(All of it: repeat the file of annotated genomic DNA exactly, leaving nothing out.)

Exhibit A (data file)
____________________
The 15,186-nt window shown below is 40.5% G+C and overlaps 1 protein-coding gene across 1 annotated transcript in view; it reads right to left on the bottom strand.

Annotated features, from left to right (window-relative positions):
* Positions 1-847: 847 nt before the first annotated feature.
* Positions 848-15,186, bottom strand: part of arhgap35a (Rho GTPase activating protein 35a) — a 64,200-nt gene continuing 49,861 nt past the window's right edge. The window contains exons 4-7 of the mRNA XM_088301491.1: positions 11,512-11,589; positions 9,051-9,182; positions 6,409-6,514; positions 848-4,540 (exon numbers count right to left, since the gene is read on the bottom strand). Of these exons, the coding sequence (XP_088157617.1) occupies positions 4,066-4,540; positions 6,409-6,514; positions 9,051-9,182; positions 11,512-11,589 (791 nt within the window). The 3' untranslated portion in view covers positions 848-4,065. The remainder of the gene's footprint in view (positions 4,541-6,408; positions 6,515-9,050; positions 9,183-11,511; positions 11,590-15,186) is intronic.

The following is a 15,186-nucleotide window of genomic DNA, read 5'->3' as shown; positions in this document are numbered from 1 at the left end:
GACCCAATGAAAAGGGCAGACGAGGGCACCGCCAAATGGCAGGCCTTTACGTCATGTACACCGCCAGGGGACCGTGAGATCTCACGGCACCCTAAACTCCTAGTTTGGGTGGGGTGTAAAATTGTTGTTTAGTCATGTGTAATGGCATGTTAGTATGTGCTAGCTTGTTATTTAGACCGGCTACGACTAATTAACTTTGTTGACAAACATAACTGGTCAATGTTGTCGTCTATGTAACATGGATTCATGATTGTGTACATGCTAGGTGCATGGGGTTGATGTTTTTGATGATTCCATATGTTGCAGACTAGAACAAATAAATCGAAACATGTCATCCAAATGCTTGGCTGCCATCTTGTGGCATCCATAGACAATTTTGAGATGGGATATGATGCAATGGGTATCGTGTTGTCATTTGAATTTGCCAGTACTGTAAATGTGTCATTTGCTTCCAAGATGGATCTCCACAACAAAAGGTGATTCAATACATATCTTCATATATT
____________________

The 15,186-nt window shown below is 40.5% G+C and overlaps 1 protein-coding gene across 1 annotated transcript in view; it reads right to left on the bottom strand.

Annotated features, from left to right (window-relative positions):
* Positions 1-847: 847 nt before the first annotated feature.
* Positions 848-15,186, bottom strand: part of arhgap35a (Rho GTPase activating protein 35a) — a 64,200-nt gene continuing 49,861 nt past the window's right edge. The window contains exons 4-7 of the mRNA XM_088301491.1: positions 11,512-11,589; positions 9,051-9,182; positions 6,409-6,514; positions 848-4,540 (exon numbers count right to left, since the gene is read on the bottom strand). Of these exons, the coding sequence (XP_088157617.1) occupies positions 4,066-4,540; positions 6,409-6,514; positions 9,051-9,182; positions 11,512-11,589 (791 nt within the window). The 3' untranslated portion in view covers positions 848-4,065. The remainder of the gene's footprint in view (positions 4,541-6,408; positions 6,515-9,050; positions 9,183-11,511; positions 11,590-15,186) is intronic.

The following is a 15,186-nucleotide window of genomic DNA, read 5'->3' as shown; positions in this document are numbered from 1 at the left end:
GACCCAATGAAAAGGGCAGACGAGGGCACCGCCAAATGGCAGGCCTTTACGTCATGTACACCGCCAGGGGACCGTGAGATCTCACGGCACCCTAAACTCCTAGTTTGGGTGGGGTGTAAAATTGTTGTTTAGTCATGTGTAATGGCATGTTAGTATGTGCTAGCTTGTTATTTAGACCGGCTACGACTAATTAACTTTGTTGACAAACATAACTGGTCAATGTTGTCGTCTATGTAACATGGATTCATGATTGTGTACATGCTAGGTGCATGGGGTTGATGTTTTTGATGATTCCATATGTTGCAGACTAGAACAAATAAATCGAAACATGTCATCCAAATGCTTGGCTGCCATCTTGTGGCATCCATAGACAATTTTGAGATGGGATATGATGCAATGGGTATCGTGTTGTCATTTGAATTTGCCAGTACTGTAAATGTGTCATTTGCTTCCAAGATGGATCTCCACAACAAAAGGTGATTCAATACATATCTTCATATATT